The One Thing You Better Get Right

A while back, a friend of mine sent me an article from the New Yorker, written by Malcolm Gladwell.

The article is a correlation between selecting NFL quarterbacks and choosing great educators. In light of tonight’s NFL Draft, the article is timely.

Whether you are selecting a QB or a teacher, there is one thing that is certain … You better get it right.

If you are a parent you probably have given a lot of thought to where your kids attend school. You would be wise to forget about the school and focus on the teacher.

Gladwell points out, “Teacher effects dwarf school effects: your child is actually better off in a ‘bad’ school with an excellent teacher than in an excellent school with a bad teacher.”

For football teams, schools, and every other organization or team, it is imperative to find excellent people. If I might draw from Gladwell, the truth is you would be better off working in a ‘bad’ company with an excellent leader than you would be working in an excellent company with a bad leader.

In either scenario, you can bank on the company changing within a short time. A great leader will turn a bad company around while a bad leader will run a good company in the ground. Leader effects dwarf company effects.

A couple of bad teams will mortgage their futures on two young quarterbacks tonight. If they are as good as advertised, look for both teams to improve quickly. If they are overrated, each franchise will set itself back a decade.

[Tweet “Learn to evaluate and place great talent. Your future depends on it.”]

Leadership Begins at Home,

Randy

What is your secret to discovering talent? 

Comment Below …

 

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David Lloyd-Jones

6 years ago

Randy,
Your article n teachers is spot on.
The gold standard on pretty much all things educational is the Coleman Reports, done by the excellent James S. Coleman, back in the 1960’s and ’70s, when he was at Johns Hopkins, before he went to Chicago.
With about $2 million in Office of Education, as it was in those days, money (a lot of money for social science in those days), he went out an correlated pretty much everything with everything. It got so extreme that when Hewlett Packard started coming out with their excellent RPN hand-held calculators, actually genuine computers, the linear regression button was called the Coleman Button in some quarters.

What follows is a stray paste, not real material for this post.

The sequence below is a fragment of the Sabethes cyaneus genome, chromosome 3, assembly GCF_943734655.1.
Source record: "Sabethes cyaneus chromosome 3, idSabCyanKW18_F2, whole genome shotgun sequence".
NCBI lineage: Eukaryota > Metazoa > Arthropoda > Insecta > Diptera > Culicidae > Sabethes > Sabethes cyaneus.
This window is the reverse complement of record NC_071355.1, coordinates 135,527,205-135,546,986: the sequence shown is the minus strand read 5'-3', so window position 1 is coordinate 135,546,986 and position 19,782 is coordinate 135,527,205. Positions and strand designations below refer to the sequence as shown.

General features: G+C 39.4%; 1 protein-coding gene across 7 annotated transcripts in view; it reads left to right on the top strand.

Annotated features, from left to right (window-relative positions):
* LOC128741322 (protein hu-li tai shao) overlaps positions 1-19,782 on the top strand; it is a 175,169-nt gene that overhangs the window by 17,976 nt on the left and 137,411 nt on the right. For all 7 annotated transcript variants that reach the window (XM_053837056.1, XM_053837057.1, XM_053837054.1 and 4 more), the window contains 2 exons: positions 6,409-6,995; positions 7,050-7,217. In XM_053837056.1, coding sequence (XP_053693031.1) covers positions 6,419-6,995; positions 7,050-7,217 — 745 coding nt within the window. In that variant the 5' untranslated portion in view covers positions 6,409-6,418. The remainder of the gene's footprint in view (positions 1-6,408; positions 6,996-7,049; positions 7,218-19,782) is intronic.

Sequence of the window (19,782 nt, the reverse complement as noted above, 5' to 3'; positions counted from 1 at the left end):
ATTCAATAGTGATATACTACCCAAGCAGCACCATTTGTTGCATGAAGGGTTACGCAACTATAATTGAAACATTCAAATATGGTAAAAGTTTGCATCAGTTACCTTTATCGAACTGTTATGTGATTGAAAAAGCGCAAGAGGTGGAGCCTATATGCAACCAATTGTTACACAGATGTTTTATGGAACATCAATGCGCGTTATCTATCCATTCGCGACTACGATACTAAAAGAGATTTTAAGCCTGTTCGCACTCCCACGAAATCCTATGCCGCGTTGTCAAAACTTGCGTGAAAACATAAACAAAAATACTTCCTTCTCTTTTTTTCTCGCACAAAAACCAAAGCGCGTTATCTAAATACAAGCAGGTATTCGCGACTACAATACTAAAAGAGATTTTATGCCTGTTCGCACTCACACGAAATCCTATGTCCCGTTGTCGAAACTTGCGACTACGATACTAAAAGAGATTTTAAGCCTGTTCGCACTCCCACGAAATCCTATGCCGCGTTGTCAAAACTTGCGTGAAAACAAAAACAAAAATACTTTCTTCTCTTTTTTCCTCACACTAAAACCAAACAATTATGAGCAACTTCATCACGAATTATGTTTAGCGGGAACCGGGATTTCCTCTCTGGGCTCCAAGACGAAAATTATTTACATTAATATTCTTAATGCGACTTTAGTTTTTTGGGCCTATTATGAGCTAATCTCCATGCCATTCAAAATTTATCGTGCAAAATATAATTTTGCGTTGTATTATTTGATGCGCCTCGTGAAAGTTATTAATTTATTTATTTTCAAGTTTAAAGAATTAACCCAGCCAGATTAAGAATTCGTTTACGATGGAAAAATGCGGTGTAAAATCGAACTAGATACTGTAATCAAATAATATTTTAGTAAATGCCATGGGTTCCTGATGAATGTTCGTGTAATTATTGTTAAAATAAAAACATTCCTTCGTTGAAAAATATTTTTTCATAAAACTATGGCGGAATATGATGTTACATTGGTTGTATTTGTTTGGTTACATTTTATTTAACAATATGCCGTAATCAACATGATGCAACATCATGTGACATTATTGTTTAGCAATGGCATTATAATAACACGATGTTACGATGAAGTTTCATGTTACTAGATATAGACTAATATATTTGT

What he found was that most stuff doesn’t matter to the kids’ outcomes.
Library size, light on the desk, teacher training, all that stuff? Nice, but no effect on student outcomes five years later.
Class size? Here’s how that works: there are three class sizes, a.) five plus or minus two; the teacher is leading a seminar and teaching everybody; b.) anywhere from eight to eighty: a classroom; the students are mostly teaching each other, the teacher is the conductor, leader of a mob, or helpless bystander; c.) over eighty: theater. The teacher is performing for an audience.
25 is a nice size for the middle kind, because most teachers can handle that reasonably well. from the point of view of students’ outcomes, however, there is no evidence that 25 is better than 75 or worse than 12.
What counts? Only one thing, normalized for students’ IQs and parents’ incomes, is both subject to adjustment and has any effect: teachers.
Specifically, teachers’ vocabulary, as tested by even anything as crude as the Readers Digest “It Pays To Improve Your Word Power” feature, is a trustworthy predictor of whether that teacher’s students will have measurable good effects five years later.
Solid. The one piece of social science research that you can take to the bank.
What does it mean? Here we’re beginning to speculate, but this is my theory. Vocabulary is a proxy for a bunch of other qualities: curiosity, raw ability, and knowledge of the real world. The person who consistently scores over 18 on that Readers Digest test can look in a kid’s eyes and see the light of understanding or the dim banked fire of struggle — and address each appropriately. Any adult who scores 10~12 on that test has gone through life not paying much attention to anything — and cannot possibly teach because they have never learnt.
Take it to the bank.
Cheers,
-dlj.

Randy

6 years ago

Well said, David!!!

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